6. Patient satisfaction with the study treatment via Likert scale questionnaire [ Time Frame: 24 weeks +/- 2 weeks after study treatment ]
    At the final study visit (week 24+/- 2 weeks), subjects will be asked about their satisfaction with the study treatment via a Likert scale questionnaire. Satisfaction will be measured by the following scale: Very dissatisfied (1), Somewhat dissatisfied (2), Neutral satisfaction (3), Somewhat satisfied (4), and Very satisfied (5). The minimum value will be 1 and the maxim value will be 5. Higher scores are a better outcome, while lower scores are a worse outcome.

  7. Number of subjects requesting additional treatment for hip pain during the follow-up period [ Time Frame: 12 weeks after study treatment ]


Information from the National Library of Medicine

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Ages Eligible for Study:   18 Years and older   (Adult, Older Adult)
Sexes Eligible for Study:   All
Accepts Healthy Volunteers:   No
Criteria

Inclusion Criteria:

  1. Male or female subjects older than 18 years of age presenting with radiographic evidence of hip OA and demonstrating hip pain for at least 30 days (Radiographic evidence of hip OA is defined as Kellegran-Lawrence grade 2-4)
  2. Relief of patients' typical hip pain symptoms after a positive diagnostic nerve block test and eligibility for cooled radiofrequency ablation of these same nerves

Exclusion Criteria:

  1. Patients who have received any steroid injection in hip within the last 90 days
  2. Individuals who cannot consent for themselves such as children and subjects with impaired decision making
  3. Local infection at injection site or active systemic infection
  4. Anticoagulation status with inability to discontinue medication for appropriate duration for nerve blocks and CRFA given proximity to major artery. (No anticoagulation contraindications for joint injection)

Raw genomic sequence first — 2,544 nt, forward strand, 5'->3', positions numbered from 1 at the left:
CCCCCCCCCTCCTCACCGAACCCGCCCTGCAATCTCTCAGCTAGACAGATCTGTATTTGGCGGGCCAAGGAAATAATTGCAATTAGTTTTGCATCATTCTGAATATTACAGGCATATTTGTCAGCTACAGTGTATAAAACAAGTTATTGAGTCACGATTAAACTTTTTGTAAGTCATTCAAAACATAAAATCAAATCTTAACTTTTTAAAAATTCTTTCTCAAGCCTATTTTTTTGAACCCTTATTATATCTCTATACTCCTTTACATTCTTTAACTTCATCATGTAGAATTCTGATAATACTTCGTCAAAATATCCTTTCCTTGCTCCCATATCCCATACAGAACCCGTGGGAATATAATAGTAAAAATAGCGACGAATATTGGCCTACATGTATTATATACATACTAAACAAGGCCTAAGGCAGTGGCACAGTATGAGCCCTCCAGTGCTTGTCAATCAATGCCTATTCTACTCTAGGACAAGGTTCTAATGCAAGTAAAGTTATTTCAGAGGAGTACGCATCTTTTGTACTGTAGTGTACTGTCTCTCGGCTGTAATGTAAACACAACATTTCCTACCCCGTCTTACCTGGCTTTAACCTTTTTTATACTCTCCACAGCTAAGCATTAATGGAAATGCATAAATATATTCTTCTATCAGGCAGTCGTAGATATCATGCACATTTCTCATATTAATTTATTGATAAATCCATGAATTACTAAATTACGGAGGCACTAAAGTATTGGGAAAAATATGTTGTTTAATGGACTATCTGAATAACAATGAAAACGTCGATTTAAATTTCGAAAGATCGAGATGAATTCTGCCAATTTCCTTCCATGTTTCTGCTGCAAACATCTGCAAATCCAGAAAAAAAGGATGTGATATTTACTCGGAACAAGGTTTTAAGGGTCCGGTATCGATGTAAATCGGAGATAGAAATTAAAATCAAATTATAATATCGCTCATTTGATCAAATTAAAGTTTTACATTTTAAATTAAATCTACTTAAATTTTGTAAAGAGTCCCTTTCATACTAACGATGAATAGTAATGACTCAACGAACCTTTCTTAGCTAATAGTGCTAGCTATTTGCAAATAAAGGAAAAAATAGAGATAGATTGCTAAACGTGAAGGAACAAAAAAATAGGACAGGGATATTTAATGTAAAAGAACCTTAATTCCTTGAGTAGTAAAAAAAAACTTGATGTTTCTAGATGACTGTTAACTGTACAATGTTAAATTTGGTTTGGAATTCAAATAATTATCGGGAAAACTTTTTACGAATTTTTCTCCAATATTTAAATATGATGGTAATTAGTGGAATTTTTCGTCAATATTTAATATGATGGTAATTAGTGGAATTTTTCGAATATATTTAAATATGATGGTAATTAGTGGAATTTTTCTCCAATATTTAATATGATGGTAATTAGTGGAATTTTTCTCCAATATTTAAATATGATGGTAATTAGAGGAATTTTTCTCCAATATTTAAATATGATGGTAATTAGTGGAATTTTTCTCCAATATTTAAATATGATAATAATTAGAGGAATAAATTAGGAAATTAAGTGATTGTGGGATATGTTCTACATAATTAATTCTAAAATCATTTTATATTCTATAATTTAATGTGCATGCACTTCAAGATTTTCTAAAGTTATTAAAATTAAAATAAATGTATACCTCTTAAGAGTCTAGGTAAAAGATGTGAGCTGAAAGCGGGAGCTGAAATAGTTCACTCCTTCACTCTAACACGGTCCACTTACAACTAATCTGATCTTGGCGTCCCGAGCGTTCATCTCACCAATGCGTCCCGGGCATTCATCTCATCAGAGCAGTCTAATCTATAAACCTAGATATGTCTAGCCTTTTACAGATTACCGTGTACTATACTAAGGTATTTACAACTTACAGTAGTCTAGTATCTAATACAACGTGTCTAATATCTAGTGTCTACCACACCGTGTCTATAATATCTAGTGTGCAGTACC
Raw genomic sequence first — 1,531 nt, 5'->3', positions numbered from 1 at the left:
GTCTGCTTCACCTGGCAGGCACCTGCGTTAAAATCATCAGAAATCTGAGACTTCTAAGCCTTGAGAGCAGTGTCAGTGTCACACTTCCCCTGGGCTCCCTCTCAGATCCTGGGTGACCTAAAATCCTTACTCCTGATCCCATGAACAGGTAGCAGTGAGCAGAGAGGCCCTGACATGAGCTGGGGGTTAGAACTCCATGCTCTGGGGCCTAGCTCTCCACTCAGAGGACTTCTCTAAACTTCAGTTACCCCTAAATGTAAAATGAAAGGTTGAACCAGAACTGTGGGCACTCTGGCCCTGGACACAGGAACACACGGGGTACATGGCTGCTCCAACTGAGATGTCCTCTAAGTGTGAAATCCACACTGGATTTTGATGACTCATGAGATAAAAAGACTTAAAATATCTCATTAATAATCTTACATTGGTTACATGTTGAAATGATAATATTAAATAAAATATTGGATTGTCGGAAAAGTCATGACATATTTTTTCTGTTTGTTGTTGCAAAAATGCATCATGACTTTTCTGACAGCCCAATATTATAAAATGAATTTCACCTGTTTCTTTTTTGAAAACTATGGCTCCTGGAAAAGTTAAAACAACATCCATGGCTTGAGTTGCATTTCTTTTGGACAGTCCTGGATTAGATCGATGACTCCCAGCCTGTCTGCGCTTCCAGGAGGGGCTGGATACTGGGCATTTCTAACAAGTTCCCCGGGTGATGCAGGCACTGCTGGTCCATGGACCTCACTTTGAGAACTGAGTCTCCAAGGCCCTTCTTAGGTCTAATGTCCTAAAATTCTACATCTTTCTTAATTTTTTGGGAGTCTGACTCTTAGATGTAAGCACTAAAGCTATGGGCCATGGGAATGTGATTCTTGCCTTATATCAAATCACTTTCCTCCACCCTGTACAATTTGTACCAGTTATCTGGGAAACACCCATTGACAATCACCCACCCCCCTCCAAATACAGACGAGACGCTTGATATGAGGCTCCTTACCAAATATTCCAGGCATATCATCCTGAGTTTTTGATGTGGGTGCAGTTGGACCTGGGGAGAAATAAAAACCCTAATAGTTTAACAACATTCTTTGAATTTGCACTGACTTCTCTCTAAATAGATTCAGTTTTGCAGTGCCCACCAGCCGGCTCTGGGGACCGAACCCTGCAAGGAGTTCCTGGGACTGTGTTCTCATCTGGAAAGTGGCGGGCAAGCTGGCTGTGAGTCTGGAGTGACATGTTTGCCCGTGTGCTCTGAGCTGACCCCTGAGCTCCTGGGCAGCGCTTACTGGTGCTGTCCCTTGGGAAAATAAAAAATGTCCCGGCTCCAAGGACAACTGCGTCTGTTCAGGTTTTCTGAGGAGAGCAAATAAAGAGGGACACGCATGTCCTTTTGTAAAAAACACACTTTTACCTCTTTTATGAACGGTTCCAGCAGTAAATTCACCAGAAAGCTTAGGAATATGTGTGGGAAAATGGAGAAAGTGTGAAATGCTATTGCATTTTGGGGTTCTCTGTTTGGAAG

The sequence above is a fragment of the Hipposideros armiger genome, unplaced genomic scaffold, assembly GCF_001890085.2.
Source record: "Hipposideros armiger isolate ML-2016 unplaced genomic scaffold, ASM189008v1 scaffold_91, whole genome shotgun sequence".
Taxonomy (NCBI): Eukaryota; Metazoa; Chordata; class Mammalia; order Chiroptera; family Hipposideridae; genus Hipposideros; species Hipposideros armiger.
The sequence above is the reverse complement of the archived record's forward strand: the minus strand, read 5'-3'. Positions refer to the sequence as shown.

5. Automated implantable cardioverter defibrillator with inability to utilize magnet for CRFA per treating cardiologist
  6. Body habitus does not allow for placement of longest needles and electrodes (approximately 15cm) to successfully administer treatment
  7. Allergy or severe renal impairment precluding iodinated contrast or magnevist injection despite standard premedication protocol
  8. Negative diagnostic nerve block tests

Information from the National Library of Medicine

To learn more about this study, you or your doctor may contact the study research staff using the contact information provided by the sponsor.

Please refer to this study by its ClinicalTrials.gov identifier (NCT number): NCT04329884


Contacts
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Contact: Antonia F Chen, MD/ MBA 617-535-5935 afchen@bwh.harvard.edu

Locations
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United States, Massachusetts
Brigham and Women's Hospital Recruiting
Boston, Massachusetts, United States, 02511
Contact: Antonia F Chen, MD/ MBA    617-525-5935    afchen@bwh.harvard.edu   
Principal Investigator: Antonia F Chen, MD/ MBA         
Sponsors and Collaborators
Brigham and Women's Hospital
Rothman Institute Orthopaedics
Publications of Results:

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Responsible Party: Antonia Faustina Chen, Associate Professor of Orthopedic Surgery, Brigham and Women's Hospital
ClinicalTrials.gov Identifier: NCT04329884    
Other Study ID Numbers: Brigham
First Posted: April 1, 2020    Key Record Dates
Last Update Posted: April 1, 2020
Last Verified: March 2020
Individual Participant Data (IPD) Sharing Statement:
Plan to Share IPD: No

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Studies a U.S. FDA-regulated Drug Product: No
Studies a U.S. FDA-regulated Device Product: Yes
Product Manufactured in and Exported from the U.S.: No
Additional relevant MeSH terms:
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Osteoarthritis, Hip
Osteoarthritis
Arthritis
Joint Diseases
Musculoskeletal Diseases
Rheumatic Diseases